1. I agree that the “blockade” does not work in the way Naltrexone (a true blockade drug) does. Nevertheless, at doses of around 80mgs (varies a bit from person to person) it becomes impossible to feel the euphoric effects from other opiates unless they are taken in VAST quantities. I just wanted to clarify that it does actually provide this effect at certain dosages, regardless of what we call it or how exactly it does so.

  2. Debaters debate the two wars as if the civil war on drugs against Woodstock Nation did not yet run amok. Continuing the vendetta against all present at the peaceful public assembly of Woodstock Nation in August 1969, and their legions, cannot be good for the United States. We lead the world in percentile behind bars. If we are all about spreading liberty abroad, then why mix the message at home? Peace on the home front would enhance our credibility.

    The negative numbers that will have to be used to bottom-line our legacy to the next generation can be less ginormous. The witch-hunt doctor’s Rx is for every bust to numerate a bigger tax-load over a smaller denominator of payers. Spend more on prisons than on schools. My second witch’s opinion is homegrown herbal remedy. More consumer discretionary funds will flow to the rest of the economy when they are no longer depleted by an unnatural seller’s market in psychoactive substances.

    A clause about interstate commerce provides a pretext of constitutionality. Any excuse is better than none. So, how is that interstate commerce going? The mantra is eradicate, do not tax, the country’s number-one cash crop. Native flowers become as dear as gold. Gifted with margin to frustrate interdiction, peddlers’ bags do not carry coals to Newcastle. The founders’ purpose to authorize federal meddling in interstate commerce was not to divert tax revenue to outlaws. In 1933, America decided against substance prohibition in the case of the substance alcohol. Prohibitionists knew not to try to prohibit drugs by amendment. You don’t need any stinking amendment when you have a swat team.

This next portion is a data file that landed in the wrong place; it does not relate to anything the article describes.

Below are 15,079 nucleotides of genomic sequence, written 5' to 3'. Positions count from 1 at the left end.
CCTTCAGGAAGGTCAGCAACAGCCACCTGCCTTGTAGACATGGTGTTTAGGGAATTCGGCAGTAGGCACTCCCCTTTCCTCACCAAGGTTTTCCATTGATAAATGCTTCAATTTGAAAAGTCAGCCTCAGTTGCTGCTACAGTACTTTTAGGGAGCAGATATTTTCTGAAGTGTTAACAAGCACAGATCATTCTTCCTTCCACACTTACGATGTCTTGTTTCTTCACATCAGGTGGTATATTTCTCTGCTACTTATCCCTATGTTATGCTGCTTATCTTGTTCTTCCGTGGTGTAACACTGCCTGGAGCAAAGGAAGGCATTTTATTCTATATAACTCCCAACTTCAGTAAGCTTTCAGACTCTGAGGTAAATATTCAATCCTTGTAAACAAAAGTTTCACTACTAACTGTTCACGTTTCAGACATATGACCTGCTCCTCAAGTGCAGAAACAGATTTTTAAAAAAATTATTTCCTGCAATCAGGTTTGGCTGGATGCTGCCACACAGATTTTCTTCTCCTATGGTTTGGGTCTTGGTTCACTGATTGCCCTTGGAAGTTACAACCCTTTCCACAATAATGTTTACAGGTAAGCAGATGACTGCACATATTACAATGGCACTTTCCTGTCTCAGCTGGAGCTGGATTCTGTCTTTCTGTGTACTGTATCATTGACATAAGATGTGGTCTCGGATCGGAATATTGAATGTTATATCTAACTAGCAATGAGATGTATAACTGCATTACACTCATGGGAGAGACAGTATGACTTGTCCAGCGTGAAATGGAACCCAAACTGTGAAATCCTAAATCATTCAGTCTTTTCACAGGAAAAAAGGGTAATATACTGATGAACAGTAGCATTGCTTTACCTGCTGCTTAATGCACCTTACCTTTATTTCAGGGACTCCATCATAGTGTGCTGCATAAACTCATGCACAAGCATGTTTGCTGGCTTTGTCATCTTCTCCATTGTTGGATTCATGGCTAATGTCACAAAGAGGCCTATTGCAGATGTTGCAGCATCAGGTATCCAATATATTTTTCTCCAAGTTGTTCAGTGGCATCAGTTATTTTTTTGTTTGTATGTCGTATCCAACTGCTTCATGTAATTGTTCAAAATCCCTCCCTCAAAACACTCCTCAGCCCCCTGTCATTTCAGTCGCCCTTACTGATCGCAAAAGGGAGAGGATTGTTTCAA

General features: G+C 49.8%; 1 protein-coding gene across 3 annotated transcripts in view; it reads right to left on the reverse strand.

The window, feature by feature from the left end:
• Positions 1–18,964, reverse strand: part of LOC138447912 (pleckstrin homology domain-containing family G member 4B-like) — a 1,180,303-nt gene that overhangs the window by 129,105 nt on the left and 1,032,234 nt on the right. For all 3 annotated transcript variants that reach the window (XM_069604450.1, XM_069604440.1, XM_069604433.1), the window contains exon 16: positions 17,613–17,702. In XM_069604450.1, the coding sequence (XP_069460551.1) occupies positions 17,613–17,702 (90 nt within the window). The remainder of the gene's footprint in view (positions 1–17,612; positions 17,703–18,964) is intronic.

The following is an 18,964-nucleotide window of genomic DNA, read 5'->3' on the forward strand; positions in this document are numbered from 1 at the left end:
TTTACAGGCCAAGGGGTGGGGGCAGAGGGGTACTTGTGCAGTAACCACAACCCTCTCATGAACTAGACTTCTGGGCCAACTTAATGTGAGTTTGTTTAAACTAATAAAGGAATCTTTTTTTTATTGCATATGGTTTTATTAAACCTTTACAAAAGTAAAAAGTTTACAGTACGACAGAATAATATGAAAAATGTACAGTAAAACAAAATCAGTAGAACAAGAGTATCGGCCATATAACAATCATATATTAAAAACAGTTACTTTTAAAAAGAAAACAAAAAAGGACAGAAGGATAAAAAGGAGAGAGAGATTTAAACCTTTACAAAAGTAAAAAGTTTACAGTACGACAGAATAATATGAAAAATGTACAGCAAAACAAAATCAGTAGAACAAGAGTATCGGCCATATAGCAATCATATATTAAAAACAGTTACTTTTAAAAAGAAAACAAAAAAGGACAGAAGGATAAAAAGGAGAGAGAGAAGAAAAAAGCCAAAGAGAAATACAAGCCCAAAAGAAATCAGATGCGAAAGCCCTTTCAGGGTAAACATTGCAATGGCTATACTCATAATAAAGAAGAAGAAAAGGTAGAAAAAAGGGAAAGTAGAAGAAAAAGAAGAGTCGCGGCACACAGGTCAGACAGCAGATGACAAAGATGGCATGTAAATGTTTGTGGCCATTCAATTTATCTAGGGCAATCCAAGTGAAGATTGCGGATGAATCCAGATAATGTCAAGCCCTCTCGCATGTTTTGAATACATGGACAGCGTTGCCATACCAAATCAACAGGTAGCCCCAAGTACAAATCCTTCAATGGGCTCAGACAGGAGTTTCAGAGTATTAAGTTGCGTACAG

Old England coerced conformity on the puritan nonconformists, so they came to New England, rather than submit. The coercion of Quakers started in England in 1650 and raged for 39 years in Massachusetts. The Toleration Act of 1689 granted freedom of worship to Quaker nonconformists. Not much is new, as the war on drugs coerces conformity on a double-digit-demographic of defiant nonconformists.

    The 1641 Massachusetts Liberties [item 94.2] echoes the Mosaic Law that witches having or consulting a familiar spirit shall be put to death. In 1692, teenage girls caused 19 people, who their parents disliked, to hang. In 1693, the court stopped accepting invisible evidence. Gaols emptied. Fourteen years later, the leader of the accusers confided, “It was a great delusion of Satan that deceived me in that sad time, where I justly fear I may have brought upon myself and this land the guilt of innocent blood.”

    The scheduled substances have never had their day in court. Nixon promised to supply supporting evidence later. Later, the Commission evidence wasn’t supporting. No matter, civil war against Woodstock Nation had its charter. No amendments can assure due-process under an arbitrary law that never had any due-process itself. Marijuana has no medical use, period. Open and shut cases clog the kangaroo courts. Juries exclude peers. Lives are flushed down expensive tubes.

    The Controlled Substances Act is anti-science. Redundantly, there is no accepted use, nor will there ever be, when all use is not accepted. For example, LSD was hailed as a breakthrough for shining light into the subconscious, until the CSA halted research. America’s drug policy should seek light from the Beckley Foundation.

    The Religious Freedom Restoration Act restores choice of sacrament for the Native American Church to eat peyote. All Americans, without distinction of church, should be extended the same freedom, to select scheduled sacraments to mediate communion in the rituals even of single-member sects.